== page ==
Just a Fabulous Place to call HomeTraditional Landscape, Chicago
After reconfiguring the drive, our team re-aligned the secondary walk toward the family parking area. Massed woody plants, perennials, and groundcover downplay the secondary entry from visitors, and are repeated around the property to create a consistent planting plan.
What Houzz contributors are saying:
‘Annabelle’ wild hydrangea grows along the entry path of this Chicago garden. How to use it. Wild hydrangea makes a good border plant, forming a dense mound of foliage and flowers. It could be grown close to a driveway or walkway where snow would be piled, since it’s usually cut near the ground when done flowering and is cold- and salt-tolerant. It’s also a good choice for a shaded garden. Although it doesn’t like constant wetness, its tolerance for a range of soil moistures could make it a good choice for a rain garden, particularly along the middle or upper levels. Wild hydrangea would also do well near a concrete foundation, since it can tolerate some soil alkalinity.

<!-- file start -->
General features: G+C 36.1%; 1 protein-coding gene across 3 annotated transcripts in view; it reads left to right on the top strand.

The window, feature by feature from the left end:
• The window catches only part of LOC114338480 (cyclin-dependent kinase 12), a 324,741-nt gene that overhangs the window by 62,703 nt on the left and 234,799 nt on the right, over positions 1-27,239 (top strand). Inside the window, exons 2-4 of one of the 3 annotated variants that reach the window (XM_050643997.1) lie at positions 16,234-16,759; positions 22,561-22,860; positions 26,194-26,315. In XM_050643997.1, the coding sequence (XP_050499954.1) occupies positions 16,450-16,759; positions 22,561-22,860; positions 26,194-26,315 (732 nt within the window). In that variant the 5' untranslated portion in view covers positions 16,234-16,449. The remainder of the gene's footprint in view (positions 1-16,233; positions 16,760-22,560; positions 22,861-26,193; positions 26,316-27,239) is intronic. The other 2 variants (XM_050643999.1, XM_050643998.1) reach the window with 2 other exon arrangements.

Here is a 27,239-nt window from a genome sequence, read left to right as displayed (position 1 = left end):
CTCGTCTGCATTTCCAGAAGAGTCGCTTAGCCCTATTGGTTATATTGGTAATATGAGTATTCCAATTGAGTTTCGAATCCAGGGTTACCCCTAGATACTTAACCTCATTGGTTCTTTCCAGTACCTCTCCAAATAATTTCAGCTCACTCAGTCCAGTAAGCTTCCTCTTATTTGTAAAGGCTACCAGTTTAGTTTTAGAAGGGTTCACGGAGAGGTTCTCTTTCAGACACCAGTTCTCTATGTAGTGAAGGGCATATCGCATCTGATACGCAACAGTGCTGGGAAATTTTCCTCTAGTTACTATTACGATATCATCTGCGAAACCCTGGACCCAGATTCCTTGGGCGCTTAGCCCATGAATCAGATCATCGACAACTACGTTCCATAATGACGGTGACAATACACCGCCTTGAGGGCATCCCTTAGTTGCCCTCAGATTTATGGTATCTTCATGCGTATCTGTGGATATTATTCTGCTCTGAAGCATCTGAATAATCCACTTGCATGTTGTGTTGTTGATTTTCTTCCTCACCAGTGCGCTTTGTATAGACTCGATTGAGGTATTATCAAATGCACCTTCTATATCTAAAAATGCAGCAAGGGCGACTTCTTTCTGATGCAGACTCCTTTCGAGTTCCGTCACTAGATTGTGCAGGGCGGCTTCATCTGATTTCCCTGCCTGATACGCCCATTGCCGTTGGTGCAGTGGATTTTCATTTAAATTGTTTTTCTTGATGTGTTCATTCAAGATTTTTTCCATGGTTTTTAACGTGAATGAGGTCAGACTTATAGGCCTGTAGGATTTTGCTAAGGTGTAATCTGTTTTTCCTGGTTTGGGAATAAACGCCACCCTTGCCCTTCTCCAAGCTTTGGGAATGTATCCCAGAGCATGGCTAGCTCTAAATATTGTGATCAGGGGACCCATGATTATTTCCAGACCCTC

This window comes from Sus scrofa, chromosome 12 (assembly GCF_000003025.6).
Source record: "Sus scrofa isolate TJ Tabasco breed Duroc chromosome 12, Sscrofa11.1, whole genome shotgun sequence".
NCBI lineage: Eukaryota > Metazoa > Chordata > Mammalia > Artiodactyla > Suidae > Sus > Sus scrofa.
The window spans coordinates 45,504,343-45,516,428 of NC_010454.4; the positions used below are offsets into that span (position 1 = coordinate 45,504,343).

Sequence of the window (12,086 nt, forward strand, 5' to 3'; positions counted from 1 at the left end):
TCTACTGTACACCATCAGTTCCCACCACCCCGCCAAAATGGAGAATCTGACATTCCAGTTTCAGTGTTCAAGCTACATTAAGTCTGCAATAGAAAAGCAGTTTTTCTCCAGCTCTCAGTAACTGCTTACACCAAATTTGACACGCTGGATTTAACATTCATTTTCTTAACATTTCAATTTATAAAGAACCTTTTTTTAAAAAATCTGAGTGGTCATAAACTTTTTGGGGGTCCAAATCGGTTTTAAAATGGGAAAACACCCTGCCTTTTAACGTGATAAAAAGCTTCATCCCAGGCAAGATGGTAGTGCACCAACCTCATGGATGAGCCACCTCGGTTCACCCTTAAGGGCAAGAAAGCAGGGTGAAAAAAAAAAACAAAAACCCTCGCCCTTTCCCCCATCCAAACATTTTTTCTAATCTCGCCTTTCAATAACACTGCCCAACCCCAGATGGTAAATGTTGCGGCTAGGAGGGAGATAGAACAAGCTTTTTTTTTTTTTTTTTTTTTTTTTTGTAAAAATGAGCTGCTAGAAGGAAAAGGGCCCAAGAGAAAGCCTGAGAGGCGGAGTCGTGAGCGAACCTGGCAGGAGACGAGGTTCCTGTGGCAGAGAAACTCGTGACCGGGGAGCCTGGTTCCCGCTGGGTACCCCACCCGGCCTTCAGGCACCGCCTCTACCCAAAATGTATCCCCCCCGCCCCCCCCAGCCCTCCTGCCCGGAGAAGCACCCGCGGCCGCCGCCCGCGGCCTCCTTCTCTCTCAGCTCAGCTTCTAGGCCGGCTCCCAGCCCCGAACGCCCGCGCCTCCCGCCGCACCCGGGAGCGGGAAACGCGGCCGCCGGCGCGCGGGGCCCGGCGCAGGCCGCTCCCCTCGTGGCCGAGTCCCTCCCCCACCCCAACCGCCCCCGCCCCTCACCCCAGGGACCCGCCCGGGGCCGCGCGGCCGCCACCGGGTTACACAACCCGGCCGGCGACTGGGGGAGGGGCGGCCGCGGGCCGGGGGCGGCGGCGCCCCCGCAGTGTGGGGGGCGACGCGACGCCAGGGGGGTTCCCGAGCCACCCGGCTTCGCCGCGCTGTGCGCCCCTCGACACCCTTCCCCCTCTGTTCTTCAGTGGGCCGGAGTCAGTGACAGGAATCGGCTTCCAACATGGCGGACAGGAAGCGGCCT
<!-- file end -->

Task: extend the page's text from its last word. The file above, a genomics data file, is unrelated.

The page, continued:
Some hydrangeas have green-tinged immature flowers that will hold their green color, like this Hydrangea arborescens 'Annabelle'. Once mature, the panicles of flowers turn white. Hydrangea paniculata 'Limelight' is another variety that also produces similar blooms; lime-green flower heads turn creamy white on maturing.The underplanted ground cover here is Japanese spurge (Pachysandra terminalis), a useful ground-cover plant that can cope with dry shade. The best variety to look for is 'Green Carpet', which has glossy deep green leaves.Other green flowers to try include Bells-of-Ireland (Moluccella laevis) and the European snowball viburnum (Viburnum opulus 'Roseum'), which have flowers that are green in the immature stage before maturing to white.